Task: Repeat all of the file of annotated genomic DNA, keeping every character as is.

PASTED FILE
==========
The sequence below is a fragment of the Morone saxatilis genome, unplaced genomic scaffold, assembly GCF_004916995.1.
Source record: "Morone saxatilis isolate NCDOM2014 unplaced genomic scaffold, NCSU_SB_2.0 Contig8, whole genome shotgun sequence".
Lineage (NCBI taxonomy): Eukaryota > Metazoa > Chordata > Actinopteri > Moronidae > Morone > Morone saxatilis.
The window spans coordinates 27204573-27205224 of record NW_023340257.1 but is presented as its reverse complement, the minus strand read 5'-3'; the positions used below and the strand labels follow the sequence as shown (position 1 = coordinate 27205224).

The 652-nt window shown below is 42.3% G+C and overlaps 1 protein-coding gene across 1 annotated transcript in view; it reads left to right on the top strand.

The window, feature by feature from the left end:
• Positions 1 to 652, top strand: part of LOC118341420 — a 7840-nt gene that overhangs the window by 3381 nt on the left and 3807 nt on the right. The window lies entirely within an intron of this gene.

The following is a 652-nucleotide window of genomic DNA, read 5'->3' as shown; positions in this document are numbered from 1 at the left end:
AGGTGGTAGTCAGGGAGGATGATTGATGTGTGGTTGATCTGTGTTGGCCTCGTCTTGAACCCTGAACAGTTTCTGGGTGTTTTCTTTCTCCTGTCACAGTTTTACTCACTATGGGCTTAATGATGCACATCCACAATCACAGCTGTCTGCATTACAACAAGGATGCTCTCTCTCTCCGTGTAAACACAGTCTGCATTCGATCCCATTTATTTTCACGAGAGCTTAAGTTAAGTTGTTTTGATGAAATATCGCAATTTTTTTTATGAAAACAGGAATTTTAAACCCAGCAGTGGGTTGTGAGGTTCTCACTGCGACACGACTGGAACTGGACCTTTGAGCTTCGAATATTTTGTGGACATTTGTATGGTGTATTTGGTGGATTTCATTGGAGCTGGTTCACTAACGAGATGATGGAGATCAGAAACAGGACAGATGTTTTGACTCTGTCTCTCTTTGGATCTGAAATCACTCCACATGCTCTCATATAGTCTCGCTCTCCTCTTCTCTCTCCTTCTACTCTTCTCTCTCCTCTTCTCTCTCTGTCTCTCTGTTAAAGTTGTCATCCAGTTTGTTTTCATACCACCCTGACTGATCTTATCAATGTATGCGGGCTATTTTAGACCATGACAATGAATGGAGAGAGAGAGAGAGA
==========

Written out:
The sequence below is a fragment of the Morone saxatilis genome, unplaced genomic scaffold, assembly GCF_004916995.1.
Source record: "Morone saxatilis isolate NCDOM2014 unplaced genomic scaffold, NCSU_SB_2.0 Contig8, whole genome shotgun sequence".
Lineage (NCBI taxonomy): Eukaryota > Metazoa > Chordata > Actinopteri > Moronidae > Morone > Morone saxatilis.
The window spans coordinates 27204573-27205224 of record NW_023340257.1 but is presented as its reverse complement, the minus strand read 5'-3'; the positions used below and the strand labels follow the sequence as shown (position 1 = coordinate 27205224).

The 652-nt window shown below is 42.3% G+C and overlaps 1 protein-coding gene across 1 annotated transcript in view; it reads left to right on the top strand.

The window, feature by feature from the left end:
• Positions 1 to 652, top strand: part of LOC118341420 — a 7840-nt gene that overhangs the window by 3381 nt on the left and 3807 nt on the right. The window lies entirely within an intron of this gene.

The following is a 652-nucleotide window of genomic DNA, read 5'->3' as shown; positions in this document are numbered from 1 at the left end:
AGGTGGTAGTCAGGGAGGATGATTGATGTGTGGTTGATCTGTGTTGGCCTCGTCTTGAACCCTGAACAGTTTCTGGGTGTTTTCTTTCTCCTGTCACAGTTTTACTCACTATGGGCTTAATGATGCACATCCACAATCACAGCTGTCTGCATTACAACAAGGATGCTCTCTCTCTCCGTGTAAACACAGTCTGCATTCGATCCCATTTATTTTCACGAGAGCTTAAGTTAAGTTGTTTTGATGAAATATCGCAATTTTTTTTATGAAAACAGGAATTTTAAACCCAGCAGTGGGTTGTGAGGTTCTCACTGCGACACGACTGGAACTGGACCTTTGAGCTTCGAATATTTTGTGGACATTTGTATGGTGTATTTGGTGGATTTCATTGGAGCTGGTTCACTAACGAGATGATGGAGATCAGAAACAGGACAGATGTTTTGACTCTGTCTCTCTTTGGATCTGAAATCACTCCACATGCTCTCATATAGTCTCGCTCTCCTCTTCTCTCTCCTTCTACTCTTCTCTCTCCTCTTCTCTCTCTGTCTCTCTGTTAAAGTTGTCATCCAGTTTGTTTTCATACCACCCTGACTGATCTTATCAATGTATGCGGGCTATTTTAGACCATGACAATGAATGGAGAGAGAGAGAGAGA